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Traumatic brain injury (TBI) is a common medical condition that, according to the Centers for Disease Control and Prevention (CDC), affects approximately 2.8 million Americans each year. The American Association of Neurological Surgery explains that TBI “is a disruption in the normal functioning of the brain that can be caused by a blow, bump or jolt to the head, the head suddenly and violently hitting an object or when an object pierces the skill and enters brain tissue.” The brain is the most complex organ in the body, and when it suffers a trauma the initial effects are largely unknown, while the potential long-term effects could be dire. There are, however, a variety of treatment options available for individuals who have experienced a TBI. 

In order to properly treat a TBI, medical professionals must classify TBIs as mild, or moderate to severe by considering a variety of factors (e.g. whether the injury caused unconsciousness, the duration of loss of consciousness, severity of symptoms…etc.). Unlike diagnosing moderate to severe TBIs, diagnosing mild TBIs is notoriously known as a difficult feat, as the acute signs and symptoms that present with mild TBIs often resolve rapidly, and further, it is not uncommon for typical neuroimaging to lack objective evidence of injury. There are different symptoms that could occur as a result of a TBI that are dependent upon on the TBI classification (e.g. mild or moderate to severe).


In order to glean a deeper understanding of how TBIs present, it is helpful to understand the possible symptoms as they relate to mild TBIs and moderate to severe TBIs. The National Institutes of Health (NIH) has provided the following examples of potential symptoms that could manifest as a result of TBIs:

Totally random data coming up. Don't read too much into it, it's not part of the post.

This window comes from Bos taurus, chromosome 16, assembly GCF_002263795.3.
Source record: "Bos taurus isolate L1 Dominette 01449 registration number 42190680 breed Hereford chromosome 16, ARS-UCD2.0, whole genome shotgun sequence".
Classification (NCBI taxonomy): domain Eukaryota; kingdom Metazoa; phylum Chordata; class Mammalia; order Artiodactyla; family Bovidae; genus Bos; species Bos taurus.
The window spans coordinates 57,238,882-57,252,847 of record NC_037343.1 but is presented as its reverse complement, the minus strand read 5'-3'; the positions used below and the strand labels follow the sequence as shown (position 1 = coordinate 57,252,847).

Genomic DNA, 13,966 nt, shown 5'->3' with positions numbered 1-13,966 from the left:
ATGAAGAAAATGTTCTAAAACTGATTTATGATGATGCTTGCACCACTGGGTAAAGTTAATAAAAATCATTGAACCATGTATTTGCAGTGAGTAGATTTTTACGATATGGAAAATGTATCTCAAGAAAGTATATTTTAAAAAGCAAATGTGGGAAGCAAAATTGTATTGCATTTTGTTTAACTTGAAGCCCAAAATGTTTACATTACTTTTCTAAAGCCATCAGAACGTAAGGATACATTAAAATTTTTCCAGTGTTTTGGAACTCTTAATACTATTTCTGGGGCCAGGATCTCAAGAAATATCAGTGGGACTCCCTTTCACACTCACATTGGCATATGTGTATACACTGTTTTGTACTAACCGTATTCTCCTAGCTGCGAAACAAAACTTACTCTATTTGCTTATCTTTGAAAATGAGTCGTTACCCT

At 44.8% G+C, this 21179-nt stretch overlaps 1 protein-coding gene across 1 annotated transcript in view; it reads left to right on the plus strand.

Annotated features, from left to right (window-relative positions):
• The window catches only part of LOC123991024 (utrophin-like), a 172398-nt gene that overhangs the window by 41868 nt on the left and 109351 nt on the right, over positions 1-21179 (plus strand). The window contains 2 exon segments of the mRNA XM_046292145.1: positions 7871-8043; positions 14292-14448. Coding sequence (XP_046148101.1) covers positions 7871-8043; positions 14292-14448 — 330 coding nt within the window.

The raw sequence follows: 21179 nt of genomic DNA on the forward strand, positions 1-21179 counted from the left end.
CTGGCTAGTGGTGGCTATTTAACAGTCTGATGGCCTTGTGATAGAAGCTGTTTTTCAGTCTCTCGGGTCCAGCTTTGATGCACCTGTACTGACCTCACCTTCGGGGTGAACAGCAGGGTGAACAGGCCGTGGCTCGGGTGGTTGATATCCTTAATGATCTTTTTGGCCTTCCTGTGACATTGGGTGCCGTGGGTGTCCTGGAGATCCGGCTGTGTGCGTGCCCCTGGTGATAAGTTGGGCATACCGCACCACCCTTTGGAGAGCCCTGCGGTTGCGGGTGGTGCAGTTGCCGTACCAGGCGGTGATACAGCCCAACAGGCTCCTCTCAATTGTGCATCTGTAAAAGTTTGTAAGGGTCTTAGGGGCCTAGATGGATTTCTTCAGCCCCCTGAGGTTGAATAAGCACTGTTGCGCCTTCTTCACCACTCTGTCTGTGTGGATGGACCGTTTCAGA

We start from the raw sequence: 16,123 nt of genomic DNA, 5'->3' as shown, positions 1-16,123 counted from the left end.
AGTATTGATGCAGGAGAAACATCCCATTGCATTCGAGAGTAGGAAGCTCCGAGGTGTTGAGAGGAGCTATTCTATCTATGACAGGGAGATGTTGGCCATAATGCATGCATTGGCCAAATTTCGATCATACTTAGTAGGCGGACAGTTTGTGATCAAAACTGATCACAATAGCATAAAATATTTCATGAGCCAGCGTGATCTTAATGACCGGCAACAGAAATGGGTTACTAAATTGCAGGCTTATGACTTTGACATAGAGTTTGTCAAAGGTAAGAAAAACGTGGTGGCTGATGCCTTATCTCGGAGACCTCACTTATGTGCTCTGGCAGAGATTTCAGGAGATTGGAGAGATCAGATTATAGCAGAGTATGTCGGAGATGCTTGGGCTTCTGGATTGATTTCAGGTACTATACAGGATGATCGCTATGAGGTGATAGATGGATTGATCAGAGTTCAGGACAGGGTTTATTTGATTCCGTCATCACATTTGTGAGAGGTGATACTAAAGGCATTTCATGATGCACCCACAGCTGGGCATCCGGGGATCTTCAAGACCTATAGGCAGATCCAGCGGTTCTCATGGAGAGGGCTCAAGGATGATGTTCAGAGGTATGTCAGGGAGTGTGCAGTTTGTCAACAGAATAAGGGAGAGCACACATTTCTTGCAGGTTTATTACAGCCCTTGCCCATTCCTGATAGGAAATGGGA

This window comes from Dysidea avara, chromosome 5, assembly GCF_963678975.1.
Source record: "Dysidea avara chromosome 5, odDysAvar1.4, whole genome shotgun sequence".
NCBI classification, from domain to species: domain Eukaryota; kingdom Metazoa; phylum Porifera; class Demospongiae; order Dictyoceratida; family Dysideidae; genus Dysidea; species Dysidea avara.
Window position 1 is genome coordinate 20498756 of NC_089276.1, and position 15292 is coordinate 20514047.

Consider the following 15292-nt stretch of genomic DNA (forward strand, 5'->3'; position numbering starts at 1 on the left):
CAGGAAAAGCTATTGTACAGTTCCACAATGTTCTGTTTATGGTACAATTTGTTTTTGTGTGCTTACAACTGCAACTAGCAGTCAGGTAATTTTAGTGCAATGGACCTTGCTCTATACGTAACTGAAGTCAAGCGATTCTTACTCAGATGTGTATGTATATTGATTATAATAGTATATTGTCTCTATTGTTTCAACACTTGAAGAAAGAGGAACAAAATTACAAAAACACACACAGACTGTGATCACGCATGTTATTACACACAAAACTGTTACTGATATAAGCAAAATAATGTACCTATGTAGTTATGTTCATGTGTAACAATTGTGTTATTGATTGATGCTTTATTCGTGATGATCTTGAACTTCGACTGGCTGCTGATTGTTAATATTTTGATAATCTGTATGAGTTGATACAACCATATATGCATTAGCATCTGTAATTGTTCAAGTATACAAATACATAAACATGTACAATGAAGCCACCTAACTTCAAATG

• Symptoms of mild TBIs (also referred to as concussions)
    • Confusion
    • Lightheadedness
    • Headache
    • Blurred vision
    • Dizziness
    • Tiredness and/ or sleepiness
    • Tinnitus: ringing in the ears
    • Behavior and/ or mood changes
    • A bad taste in the mouth
    • Sensitivity to light and/ or sound
    • Trouble with memory, attention, thinking and/ or concentration
    • A change in sleep habits
    • Nausea
    • Vomiting 
  • Symptoms of moderate to severe TBIs
    • Loss of vision in one or both eyes
    • Persistent, worsening headache
    • Slurred speech
    • Continued nausea
    • Inability to wake up from sleep
    • Repeated vomiting
    • Numbness or tingling of arms and/ or legs
    • Enlargement of the pupil of one or both eyes
    • Loss of consciousness lasting a few minutes to hours
    • Increased confusion
    • Lack of coordination
    • Agitation
    • Restlessness 

Please note, the above list includes the most common examples, and does not thoroughly include all possible TBI symptoms. Every individual is different, and each person that suffers from a TBI will experience a unique combination of symptoms. The symptoms that manifest as a result of a TBI will each have varying levels of severity and will likely last differing lengths of time. 

For Information and Support 

If you are concerned for yourself or a loved one in regards to substance abuse and/ or addiction we recommend reaching out for help as soon as possible. If left untreated, substance abuse can result in long lasting and potentially life-threatening consequences. Keep in mind: you are not alone! There is an entire network of professionals that are available to help and support you and your loved one throughout the recovery process. The earlier you seek support, the sooner your loved one can return to a happy, healthy, and fulfilling life.

Please do not hesitate to reach out with any questions regarding our specific program at Haven House Addiction Treatment and/ or general substance abuse and/ or addiction treatment related information. Our highly trained staff is readily available to discuss how we might best be able to help you and your loved one. We can be reached by phone at 424-258-6792. You are also welcome to contact anytime us via email at admissions@hhtxc.com.